For Thais, 2014 could be divided into two distinct periods: pre-coup, and postcoup. Before 22 May, Thailand was chaotic; after 22 May, outwardly much more orderly. However, orderly at what price? During 2014, Thailand's often contentious politics reached levels of conflict arguably not seen since the 1970s. Summarizing what happened is quite straightforward, but characterizing the conflict is more tricky. Superficially, there was a showdown between two rival power networks: the network aligned with former Prime Minister Thaksin Shinawatra (including his sister Yingluck, the Pheu Thai Party, the Red Shirt movement, elements of the business community, and the police) and the old power elite network aligned with the military (and including the palace, the Democrat Party, much of the bureaucracy, and the various “post-Yellow” movements). In this showdown, the military and their allies defeated the pro- Thaksin network by force, and then sought to consolidate their victory through lasting new political arrangements.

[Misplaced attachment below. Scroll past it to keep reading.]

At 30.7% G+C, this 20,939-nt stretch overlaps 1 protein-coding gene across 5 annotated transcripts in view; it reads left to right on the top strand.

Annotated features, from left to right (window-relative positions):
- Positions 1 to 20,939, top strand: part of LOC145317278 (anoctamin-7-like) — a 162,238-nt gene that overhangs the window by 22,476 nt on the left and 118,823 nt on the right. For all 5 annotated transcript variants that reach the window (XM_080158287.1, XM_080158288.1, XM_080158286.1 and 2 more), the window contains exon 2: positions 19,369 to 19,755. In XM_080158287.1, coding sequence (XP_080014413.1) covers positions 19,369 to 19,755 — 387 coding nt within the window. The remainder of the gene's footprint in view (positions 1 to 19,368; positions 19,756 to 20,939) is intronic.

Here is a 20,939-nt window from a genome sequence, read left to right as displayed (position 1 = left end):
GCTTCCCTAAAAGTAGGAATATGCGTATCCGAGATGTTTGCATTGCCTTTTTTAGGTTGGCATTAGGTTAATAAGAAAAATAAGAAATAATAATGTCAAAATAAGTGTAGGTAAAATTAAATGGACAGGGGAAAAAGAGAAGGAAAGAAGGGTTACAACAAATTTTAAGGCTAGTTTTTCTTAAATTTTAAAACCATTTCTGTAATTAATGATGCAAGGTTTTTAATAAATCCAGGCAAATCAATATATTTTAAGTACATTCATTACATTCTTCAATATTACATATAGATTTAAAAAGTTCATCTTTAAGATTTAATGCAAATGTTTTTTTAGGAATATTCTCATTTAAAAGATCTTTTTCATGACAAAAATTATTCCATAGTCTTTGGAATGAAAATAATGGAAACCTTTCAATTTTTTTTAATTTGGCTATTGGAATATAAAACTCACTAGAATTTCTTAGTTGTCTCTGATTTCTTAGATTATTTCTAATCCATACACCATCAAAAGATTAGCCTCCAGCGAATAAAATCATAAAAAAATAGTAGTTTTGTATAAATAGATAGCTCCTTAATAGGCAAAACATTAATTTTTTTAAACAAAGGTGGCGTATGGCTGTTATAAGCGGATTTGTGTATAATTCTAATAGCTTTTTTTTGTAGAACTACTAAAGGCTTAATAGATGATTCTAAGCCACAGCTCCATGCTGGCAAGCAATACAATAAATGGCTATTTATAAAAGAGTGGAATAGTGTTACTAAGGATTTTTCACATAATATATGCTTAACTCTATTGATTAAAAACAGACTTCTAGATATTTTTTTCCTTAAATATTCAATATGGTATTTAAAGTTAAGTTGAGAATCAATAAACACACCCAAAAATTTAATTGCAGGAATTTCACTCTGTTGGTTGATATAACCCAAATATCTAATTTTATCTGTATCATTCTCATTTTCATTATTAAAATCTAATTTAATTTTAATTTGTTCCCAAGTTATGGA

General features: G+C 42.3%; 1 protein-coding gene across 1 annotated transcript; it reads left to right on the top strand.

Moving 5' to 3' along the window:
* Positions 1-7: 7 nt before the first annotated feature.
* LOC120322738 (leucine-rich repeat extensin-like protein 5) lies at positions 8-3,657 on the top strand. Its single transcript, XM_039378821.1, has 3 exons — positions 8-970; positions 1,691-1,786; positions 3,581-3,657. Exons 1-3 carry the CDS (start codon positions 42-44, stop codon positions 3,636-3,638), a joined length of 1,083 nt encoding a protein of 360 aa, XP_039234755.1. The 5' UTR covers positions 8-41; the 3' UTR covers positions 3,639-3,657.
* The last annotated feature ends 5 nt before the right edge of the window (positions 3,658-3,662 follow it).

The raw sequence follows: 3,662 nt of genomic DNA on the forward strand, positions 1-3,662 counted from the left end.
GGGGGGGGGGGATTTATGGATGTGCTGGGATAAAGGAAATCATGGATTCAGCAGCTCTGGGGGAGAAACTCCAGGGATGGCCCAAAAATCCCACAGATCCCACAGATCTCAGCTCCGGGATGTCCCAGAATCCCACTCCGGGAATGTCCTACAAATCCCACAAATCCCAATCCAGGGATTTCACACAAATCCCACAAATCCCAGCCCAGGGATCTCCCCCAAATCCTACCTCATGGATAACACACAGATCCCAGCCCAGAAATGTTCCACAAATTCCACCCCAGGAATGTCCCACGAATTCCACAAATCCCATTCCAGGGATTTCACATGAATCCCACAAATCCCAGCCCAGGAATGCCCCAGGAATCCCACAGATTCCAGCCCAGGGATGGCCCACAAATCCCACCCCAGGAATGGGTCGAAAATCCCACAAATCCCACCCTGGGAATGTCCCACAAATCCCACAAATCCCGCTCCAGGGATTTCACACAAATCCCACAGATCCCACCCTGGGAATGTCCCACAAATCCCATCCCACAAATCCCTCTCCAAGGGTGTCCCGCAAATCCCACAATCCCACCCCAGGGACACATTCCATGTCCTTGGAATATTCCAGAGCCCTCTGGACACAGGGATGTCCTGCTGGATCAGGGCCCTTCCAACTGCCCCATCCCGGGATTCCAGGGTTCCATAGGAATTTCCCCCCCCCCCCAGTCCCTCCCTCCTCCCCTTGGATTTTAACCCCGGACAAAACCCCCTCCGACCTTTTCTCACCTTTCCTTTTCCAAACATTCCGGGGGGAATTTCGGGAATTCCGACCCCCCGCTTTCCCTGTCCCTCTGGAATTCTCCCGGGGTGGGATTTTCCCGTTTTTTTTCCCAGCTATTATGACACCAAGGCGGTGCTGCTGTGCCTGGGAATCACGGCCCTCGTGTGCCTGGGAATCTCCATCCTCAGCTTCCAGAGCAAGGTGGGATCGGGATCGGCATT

This interpretation assumes that the military and the Democrat Party were fast and firm friends with a common agenda. Another, and more troubling, possibility is that while Thaksin was especially disliked, the military harboured a deep distrust of all elected politicians, and has been profoundly unimpressed by the performance of the Democrats in recent years. In other words, the goal of the military is the “depoliticization” of Thai life, the creation of a public sphere in which contentious debates are permanently suppressed. Since this goal was unlikely be accomplished, the junta may have been setting itself up to fail.
Following a troubling attempt by her administration to push an unpopular amnesty bill through Parliament, Yingluck Shinawatra was confronted by a wave of street protests that forced her to dissolve Parliament in early December 2013.2 The rallies peaked on 13 January 2014, when the anti-Thaksin movement attempted “Bangkok Shutdown” at eleven key locations across the city. At their height in mid-January, the protests led by the People's Democratic Reform Committee (PDRC) mobilized hundreds of thousands of people; at their nadir, by late April, they probably comprised no more than a few thousand. The grouping popularly referred to as the PDRC was a repositioning or regrouping of a range of organizations that had long been discontented with Thaksin and his political machine.